Additional funding would go toward increasing the number of teachers from five to 14 and possibly toward a new building, she said.

It would also help pay for things that are not viable districtwide, such as an orchestra, Hudson said.

“There’s plenty of money out there — we just need to get it.” Hudson said. “We shouldn’t have to be enslaved by local and state funding.”

"Enslaved"??? Really???

In other words, Dr. Hudson and her friends on the board want more money from the government with less interference with how they spend it just like what LMISD taxpayers told them at the polls regarding their TRE?

The financial crisis of the school district shoud be TEA's first clue to deny their request for sa charter school seeing how the school board will still be in control!

An orchestra, new building??? PUHLEEZE....

Assistant Superintendent Dr. Joannie Hudson needs to just sit down somewhere and think about what she's about to say before her lips start to move! Another perfect example of why she doesn't need to be the next superintendent....

Again,,,, "ENSLAVED"???? ROFL

JBG JBG

Let me see now, because local and state officials are starting to ask for more accounting of taxes going through the LMISD Board, they are now beginning to feel like they are SLAVES? It must be really hot over there, because they are looking for every crack and cranny, trying to find a place to run in. They are beginning to act delusional.

Here they are with surplus space, having to consolidate half filled schools, and are now contemplating spending funds on building a building and starting a orchestra?

Hey, they still don't get it, LMISD problems are not about money. Lack of enough money or enough students are just symptoms of what LMISD'S real problems are! They are acting like a bunch of KNEE WALKING DRUNKS over there , stumbling around in the dark,..complaining about money, when lack of money did not cause them to be the worst school district in Texas!

LMISD use to be quite a school district in it's hey day, but Ali USED to be quite a boxer in his hey day too! The demise of LMISD is at hand, and I don't see that changing, simply because the people who are holding LMISD on the mat, and keeping it down on the bottom,are still in positions of leadership, and as long as that is true, then there is no hope. I see LMISD like many businesses I've seen around here which popped up for two or three months, and then the Out Of Business signs popped out!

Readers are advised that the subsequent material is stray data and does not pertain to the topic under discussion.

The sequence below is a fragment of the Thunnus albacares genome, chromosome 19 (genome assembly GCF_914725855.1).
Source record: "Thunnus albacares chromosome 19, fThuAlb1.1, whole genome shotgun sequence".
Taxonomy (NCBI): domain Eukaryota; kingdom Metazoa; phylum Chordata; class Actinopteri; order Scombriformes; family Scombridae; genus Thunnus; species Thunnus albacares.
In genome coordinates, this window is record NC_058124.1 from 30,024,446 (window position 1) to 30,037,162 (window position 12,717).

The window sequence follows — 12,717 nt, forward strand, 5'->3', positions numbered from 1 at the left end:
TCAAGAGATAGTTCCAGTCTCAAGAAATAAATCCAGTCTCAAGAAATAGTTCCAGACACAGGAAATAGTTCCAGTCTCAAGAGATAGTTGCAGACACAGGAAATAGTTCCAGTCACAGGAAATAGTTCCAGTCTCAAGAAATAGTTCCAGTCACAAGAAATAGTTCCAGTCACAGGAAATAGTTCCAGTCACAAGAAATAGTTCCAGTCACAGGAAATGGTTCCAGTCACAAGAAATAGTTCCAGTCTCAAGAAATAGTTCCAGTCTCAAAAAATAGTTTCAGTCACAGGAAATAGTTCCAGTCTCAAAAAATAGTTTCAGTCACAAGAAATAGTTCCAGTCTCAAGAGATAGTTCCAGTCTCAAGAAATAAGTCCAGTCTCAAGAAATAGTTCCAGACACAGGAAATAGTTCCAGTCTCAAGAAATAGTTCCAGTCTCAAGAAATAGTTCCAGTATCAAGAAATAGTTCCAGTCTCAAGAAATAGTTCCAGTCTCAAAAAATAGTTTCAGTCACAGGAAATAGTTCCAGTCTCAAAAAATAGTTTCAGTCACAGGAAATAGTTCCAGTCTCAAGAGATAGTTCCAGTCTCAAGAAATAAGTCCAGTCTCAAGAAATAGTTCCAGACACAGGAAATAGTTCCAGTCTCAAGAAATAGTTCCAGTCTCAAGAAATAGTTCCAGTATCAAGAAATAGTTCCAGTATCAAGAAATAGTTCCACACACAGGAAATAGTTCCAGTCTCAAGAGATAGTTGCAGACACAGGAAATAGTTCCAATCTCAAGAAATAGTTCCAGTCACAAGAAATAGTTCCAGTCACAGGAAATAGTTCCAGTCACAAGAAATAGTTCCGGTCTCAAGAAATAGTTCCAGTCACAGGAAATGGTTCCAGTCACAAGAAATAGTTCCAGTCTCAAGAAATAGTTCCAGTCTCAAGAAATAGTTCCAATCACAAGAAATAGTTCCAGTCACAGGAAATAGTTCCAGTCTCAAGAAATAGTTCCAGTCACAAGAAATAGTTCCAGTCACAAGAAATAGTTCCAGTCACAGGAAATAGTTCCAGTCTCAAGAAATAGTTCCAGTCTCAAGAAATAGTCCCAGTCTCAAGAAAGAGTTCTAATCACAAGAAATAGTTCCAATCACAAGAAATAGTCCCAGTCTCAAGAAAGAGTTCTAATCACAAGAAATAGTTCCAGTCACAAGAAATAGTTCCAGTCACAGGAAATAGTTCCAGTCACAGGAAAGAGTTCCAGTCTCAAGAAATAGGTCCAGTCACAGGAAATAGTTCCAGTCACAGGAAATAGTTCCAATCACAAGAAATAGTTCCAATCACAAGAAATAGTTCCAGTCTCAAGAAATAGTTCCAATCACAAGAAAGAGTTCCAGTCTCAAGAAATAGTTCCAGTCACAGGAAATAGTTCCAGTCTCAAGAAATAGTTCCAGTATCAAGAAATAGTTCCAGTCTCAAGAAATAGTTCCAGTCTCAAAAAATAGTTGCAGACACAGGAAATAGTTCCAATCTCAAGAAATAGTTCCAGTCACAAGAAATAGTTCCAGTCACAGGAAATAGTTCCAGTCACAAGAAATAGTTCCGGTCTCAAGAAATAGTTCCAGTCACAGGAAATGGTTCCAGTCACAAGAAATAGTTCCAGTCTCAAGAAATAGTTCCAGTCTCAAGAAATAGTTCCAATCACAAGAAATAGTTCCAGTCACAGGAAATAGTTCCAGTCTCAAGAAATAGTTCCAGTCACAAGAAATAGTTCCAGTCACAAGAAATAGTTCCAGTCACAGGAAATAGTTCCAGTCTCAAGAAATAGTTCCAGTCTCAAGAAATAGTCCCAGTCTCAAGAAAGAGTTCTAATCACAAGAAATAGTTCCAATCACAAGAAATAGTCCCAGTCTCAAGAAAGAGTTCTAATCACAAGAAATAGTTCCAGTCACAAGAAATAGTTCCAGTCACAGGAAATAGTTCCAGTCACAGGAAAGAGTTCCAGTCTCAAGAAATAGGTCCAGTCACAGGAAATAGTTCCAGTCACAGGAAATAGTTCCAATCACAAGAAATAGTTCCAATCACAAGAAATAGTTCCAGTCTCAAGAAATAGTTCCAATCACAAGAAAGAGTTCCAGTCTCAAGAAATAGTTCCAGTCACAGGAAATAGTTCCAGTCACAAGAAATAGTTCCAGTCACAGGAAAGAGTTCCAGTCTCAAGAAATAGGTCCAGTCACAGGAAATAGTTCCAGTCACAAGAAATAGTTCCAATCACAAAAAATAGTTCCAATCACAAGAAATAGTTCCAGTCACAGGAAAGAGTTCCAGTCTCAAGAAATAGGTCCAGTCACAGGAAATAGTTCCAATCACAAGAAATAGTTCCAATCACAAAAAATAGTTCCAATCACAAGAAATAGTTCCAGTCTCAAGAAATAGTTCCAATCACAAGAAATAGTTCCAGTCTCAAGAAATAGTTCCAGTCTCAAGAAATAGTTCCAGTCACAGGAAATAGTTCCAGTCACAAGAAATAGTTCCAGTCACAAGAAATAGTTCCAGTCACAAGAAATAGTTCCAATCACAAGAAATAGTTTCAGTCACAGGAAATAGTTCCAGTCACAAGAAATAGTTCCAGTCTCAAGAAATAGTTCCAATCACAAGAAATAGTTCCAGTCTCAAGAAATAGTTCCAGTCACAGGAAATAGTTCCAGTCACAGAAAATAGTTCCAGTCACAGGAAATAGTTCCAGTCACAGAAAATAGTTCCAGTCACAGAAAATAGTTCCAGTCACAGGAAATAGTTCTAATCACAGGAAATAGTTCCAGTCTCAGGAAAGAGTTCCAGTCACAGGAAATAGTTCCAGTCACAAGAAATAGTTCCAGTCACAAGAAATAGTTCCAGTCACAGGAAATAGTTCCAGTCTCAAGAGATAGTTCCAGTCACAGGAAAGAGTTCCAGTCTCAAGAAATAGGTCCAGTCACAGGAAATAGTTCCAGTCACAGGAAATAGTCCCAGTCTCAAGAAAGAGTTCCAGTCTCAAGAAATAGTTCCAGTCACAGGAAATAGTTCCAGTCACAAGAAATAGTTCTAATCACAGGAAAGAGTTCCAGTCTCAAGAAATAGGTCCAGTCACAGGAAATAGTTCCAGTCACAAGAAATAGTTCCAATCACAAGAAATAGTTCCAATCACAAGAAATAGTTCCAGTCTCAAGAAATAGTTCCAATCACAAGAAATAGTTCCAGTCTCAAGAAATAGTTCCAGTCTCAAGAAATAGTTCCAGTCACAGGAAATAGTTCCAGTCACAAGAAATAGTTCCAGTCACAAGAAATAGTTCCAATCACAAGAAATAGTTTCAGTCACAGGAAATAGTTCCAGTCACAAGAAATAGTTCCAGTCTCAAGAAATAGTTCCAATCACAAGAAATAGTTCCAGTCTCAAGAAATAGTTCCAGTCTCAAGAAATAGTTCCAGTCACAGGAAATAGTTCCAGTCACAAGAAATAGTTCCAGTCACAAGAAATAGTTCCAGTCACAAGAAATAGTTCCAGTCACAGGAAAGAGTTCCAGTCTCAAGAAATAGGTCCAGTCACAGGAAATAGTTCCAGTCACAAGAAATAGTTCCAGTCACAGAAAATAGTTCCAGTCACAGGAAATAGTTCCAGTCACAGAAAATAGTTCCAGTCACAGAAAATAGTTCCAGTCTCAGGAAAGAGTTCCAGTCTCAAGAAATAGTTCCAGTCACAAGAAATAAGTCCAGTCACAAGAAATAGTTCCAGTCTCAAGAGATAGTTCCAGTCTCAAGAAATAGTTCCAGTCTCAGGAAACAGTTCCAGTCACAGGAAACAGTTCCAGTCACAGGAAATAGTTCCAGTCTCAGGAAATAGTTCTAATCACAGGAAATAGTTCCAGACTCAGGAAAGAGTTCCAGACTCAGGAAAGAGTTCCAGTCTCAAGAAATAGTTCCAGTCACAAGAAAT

In other words, everybody cannot be a leader, but many who can't continues to infiltrate the placers, and positions of leadership! It is just so amazing that the people over there at LMISD, are continuing to avoid the fact that they don't know what the "HEY" they are doing!

Lastly, I will as I usually do post a truth straight from the Word:

...Every kingdom divided against itself is brought to desolation; and every city or house divided against itself shall not stand: (Matthew 12:25)

BTW, if LMISD is not divided, then they need to take the word out of the dictionary, that's all I know!


MissionaryMan
Walter Manuel

Mr. JBG, you posted, "...Every kingdom divided against itself is brought to desolation; and every city or house divided against itself shall not stand: (Matthew 12:25)"

Their going to ask their leader Satan what that means because it's obviously something that they are far from understanding on their own!

Paul Hyatt

One of the first things that I noticed was the way that the teacher dressed???? Really is that the way that they dress for school as a teacher today???? Wow how things have really fallen.... I would have thought that teachers would dress a wee bit more appropriate then what that picture showed....

MissionaryMan
Walter Manuel

Paul I thought the same thing too when I saw the picture. Especially considering how they are promoting the Renaissance program as such an exemplary school with such high standards required of their students.

Seems you would think that the teachers would lead by example, rather than saying don't do as I do, but rather what I say?

MissionaryMan
Walter Manuel

I want to make it very clear, I used to be totally in support of the Renaissance Academy and what it stood for, but after reading Joannie Hudson's comment today about the real reason they want to be a charter school, her and her friends on the board have totally lost my support.

It all boils down to wanting more money with less expectations or say from others.

Well forgettaboutit!